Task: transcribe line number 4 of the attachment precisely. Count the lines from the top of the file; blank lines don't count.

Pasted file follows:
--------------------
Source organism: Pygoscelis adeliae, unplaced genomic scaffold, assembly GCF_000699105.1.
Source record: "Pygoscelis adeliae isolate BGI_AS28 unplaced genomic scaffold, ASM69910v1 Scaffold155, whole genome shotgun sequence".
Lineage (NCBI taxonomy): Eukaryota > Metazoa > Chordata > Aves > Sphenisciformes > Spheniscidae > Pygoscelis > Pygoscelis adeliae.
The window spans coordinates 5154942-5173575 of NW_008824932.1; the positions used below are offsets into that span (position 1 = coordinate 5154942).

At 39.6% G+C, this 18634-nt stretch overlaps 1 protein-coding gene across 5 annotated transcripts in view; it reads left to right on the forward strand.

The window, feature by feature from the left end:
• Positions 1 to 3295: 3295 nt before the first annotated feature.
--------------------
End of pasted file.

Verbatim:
The window spans coordinates 5154942-5173575 of NW_008824932.1; the positions used below are offsets into that span (position 1 = coordinate 5154942).